Bacterial offender in parasitic infection

bacteria in filarial parasites have a major role in the corneal pathology of river blindness.

By | March 13, 2002

Wolbachia bacteria are essential symbionts of filarial nematode parasites including Onchocerca volvulus — the causative agent of river blindness — but a role for the bacteria in human corneal pathology was unexpected. But, in March 8 Science, Amélie v. Saint André and colleagues from University Hospitals of Cleveland and Case Western Reserve University, Cleveland, USA show that species of endosymbiotic Wolbachia bacteria are actually involved in the pathogenesis of river blindness.

Saint André et al. used a murine model of corneal inflammation (keratitis) and injected soluble extracts of filarial nematodes into the corneal stroma. The corneas were subsequently examined by scanning confocal microscopy. They found that the predominant inflammatory response in the cornea was due to species of endosymbiotic Wolbachia bacteria and was dependent on expression of functional Toll-like receptor 4 (TLR4) on host cells (Science 2002, 295:1892-1895).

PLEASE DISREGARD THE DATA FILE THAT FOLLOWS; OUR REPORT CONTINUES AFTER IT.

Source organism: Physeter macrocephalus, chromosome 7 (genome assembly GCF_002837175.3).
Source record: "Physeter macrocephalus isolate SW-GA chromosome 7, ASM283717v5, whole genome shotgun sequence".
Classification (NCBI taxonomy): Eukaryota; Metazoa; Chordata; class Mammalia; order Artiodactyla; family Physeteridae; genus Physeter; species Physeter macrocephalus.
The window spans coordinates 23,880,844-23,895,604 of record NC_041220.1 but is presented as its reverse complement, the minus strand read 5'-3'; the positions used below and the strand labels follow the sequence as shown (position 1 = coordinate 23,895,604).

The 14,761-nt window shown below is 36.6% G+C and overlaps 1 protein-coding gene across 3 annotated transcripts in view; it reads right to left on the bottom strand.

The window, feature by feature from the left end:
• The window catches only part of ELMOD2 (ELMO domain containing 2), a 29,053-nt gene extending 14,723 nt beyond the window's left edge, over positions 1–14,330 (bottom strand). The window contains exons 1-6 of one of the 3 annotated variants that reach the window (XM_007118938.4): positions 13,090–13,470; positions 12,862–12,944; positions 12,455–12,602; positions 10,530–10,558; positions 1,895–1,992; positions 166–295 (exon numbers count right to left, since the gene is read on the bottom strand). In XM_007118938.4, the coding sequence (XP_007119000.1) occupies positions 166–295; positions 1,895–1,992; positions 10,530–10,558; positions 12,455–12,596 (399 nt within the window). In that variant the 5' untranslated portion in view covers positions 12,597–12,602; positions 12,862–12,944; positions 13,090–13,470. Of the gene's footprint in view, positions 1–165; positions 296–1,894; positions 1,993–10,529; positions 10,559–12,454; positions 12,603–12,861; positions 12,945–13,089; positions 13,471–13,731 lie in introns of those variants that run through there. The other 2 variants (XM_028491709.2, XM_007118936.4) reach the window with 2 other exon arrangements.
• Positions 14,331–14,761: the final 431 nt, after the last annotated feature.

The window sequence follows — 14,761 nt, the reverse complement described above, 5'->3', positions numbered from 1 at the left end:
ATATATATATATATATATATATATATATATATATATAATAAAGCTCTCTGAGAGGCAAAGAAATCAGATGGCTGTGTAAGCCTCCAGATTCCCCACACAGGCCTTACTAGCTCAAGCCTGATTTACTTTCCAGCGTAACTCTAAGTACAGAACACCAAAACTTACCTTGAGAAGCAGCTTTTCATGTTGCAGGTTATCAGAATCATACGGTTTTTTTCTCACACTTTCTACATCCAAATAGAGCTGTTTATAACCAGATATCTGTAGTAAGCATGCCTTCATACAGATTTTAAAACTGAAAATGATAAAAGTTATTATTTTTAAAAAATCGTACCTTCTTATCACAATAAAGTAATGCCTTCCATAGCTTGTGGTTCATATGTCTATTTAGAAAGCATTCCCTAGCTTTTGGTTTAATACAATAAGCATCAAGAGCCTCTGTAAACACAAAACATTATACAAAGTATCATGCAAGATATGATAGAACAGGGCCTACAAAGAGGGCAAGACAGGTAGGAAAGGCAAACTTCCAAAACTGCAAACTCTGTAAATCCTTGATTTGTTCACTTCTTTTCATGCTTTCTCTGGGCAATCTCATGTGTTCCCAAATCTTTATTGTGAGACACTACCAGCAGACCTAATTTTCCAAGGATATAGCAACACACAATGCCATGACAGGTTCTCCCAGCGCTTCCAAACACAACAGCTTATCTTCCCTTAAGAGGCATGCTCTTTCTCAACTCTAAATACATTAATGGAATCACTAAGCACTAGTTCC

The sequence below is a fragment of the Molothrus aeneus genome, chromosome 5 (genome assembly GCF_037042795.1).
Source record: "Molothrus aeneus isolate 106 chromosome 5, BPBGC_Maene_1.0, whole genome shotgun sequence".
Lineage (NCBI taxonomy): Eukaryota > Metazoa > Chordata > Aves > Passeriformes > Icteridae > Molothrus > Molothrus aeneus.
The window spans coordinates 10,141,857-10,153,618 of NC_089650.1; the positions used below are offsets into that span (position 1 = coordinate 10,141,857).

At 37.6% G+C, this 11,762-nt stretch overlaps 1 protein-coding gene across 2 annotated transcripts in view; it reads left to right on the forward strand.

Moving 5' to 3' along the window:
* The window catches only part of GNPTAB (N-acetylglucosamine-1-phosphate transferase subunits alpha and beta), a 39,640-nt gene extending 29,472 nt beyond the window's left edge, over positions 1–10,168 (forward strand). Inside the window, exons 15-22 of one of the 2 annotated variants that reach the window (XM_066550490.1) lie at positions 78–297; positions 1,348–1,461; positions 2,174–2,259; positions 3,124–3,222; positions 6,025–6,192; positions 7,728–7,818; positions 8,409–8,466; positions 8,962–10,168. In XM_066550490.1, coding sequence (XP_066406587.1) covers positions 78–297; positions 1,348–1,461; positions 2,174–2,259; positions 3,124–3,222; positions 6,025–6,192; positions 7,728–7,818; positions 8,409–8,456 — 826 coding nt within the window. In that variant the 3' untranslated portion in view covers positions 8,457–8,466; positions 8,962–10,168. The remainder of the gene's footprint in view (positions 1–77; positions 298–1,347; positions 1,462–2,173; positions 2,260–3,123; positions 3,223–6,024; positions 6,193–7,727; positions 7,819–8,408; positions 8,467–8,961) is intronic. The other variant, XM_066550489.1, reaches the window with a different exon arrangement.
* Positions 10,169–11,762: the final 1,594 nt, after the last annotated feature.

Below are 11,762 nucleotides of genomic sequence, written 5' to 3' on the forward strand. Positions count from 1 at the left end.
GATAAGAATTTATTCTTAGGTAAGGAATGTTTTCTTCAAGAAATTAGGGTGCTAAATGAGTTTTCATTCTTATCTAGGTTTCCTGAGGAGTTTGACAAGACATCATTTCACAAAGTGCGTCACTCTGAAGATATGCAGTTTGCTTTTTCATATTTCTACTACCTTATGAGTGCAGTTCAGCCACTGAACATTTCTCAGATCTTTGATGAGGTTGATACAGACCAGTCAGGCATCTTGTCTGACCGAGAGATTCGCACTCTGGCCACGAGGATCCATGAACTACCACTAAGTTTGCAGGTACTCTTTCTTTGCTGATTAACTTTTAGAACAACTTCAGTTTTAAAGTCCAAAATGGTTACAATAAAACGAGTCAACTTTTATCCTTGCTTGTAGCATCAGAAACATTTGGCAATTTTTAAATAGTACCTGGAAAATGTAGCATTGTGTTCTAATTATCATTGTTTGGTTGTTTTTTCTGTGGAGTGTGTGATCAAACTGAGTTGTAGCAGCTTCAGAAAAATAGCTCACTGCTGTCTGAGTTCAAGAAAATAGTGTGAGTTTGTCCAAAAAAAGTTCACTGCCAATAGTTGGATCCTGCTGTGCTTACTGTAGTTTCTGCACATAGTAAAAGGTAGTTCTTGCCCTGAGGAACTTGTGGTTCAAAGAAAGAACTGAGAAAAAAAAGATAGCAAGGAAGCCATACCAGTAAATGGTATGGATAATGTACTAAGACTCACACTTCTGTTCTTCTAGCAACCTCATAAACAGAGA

"The results presented here demonstrate that in addition to targeting Wolbachia for sustained anti-filarial effects, clearance of Wolbachia by antibiotic treatment may also reduce and prevent ocular onchocerciasis", concluded the authors.

Popular Now

  1. Broad Wins CRISPR Patent Interference Case
    Daily News Broad Wins CRISPR Patent Interference Case

    The USPTO’s Patent Trial and Appeal Board has ruled in favor of the Broad Institute of MIT and Harvard retaining intellectual property rights covered by its patents for CRISPR gene-editing technology.

  2. Henrietta Lacks’s Family Seeks Compensation
  3. Can Plants Learn to Associate Stimuli with Reward?
  4. Humans Never Stopped Evolving
    Features Humans Never Stopped Evolving

    The emergence of blood abnormalities, an adult ability to digest milk, and changes in our physical appearance point to the continued evolution of the human race.

Business Birmingham